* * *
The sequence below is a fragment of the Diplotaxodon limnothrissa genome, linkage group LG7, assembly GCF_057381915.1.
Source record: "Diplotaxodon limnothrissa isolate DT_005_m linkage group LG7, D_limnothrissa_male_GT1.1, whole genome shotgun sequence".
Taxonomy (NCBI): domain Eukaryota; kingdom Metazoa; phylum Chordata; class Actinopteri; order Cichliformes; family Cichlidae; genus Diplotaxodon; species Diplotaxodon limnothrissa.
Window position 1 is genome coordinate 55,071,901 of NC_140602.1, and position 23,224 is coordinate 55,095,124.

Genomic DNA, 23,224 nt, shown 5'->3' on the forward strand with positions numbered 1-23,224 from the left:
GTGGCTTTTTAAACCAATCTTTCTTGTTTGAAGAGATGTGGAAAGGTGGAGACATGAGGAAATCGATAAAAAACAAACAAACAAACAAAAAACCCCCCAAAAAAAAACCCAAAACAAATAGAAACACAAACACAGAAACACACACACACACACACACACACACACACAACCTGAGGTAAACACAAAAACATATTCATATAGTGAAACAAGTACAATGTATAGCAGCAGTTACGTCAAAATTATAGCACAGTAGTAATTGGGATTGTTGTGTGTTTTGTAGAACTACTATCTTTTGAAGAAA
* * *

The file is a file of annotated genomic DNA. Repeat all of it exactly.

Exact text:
The sequence below is a fragment of the Diplotaxodon limnothrissa genome, linkage group LG7, assembly GCF_057381915.1.
Source record: "Diplotaxodon limnothrissa isolate DT_005_m linkage group LG7, D_limnothrissa_male_GT1.1, whole genome shotgun sequence".
Taxonomy (NCBI): domain Eukaryota; kingdom Metazoa; phylum Chordata; class Actinopteri; order Cichliformes; family Cichlidae; genus Diplotaxodon; species Diplotaxodon limnothrissa.
Window position 1 is genome coordinate 55,071,901 of NC_140602.1, and position 23,224 is coordinate 55,095,124.

Genomic DNA, 23,224 nt, shown 5'->3' on the forward strand with positions numbered 1-23,224 from the left:
GTGGCTTTTTAAACCAATCTTTCTTGTTTGAAGAGATGTGGAAAGGTGGAGACATGAGGAAATCGATAAAAAACAAACAAACAAACAAAAAACCCCCCAAAAAAAAACCCAAAACAAATAGAAACACAAACACAGAAACACACACACACACACACACACACACACACAACCTGAGGTAAACACAAAAACATATTCATATAGTGAAACAAGTACAATGTATAGCAGCAGTTACGTCAAAATTATAGCACAGTAGTAATTGGGATTGTTGTGTGTTTTGTAGAACTACTATCTTTTGAAGAAA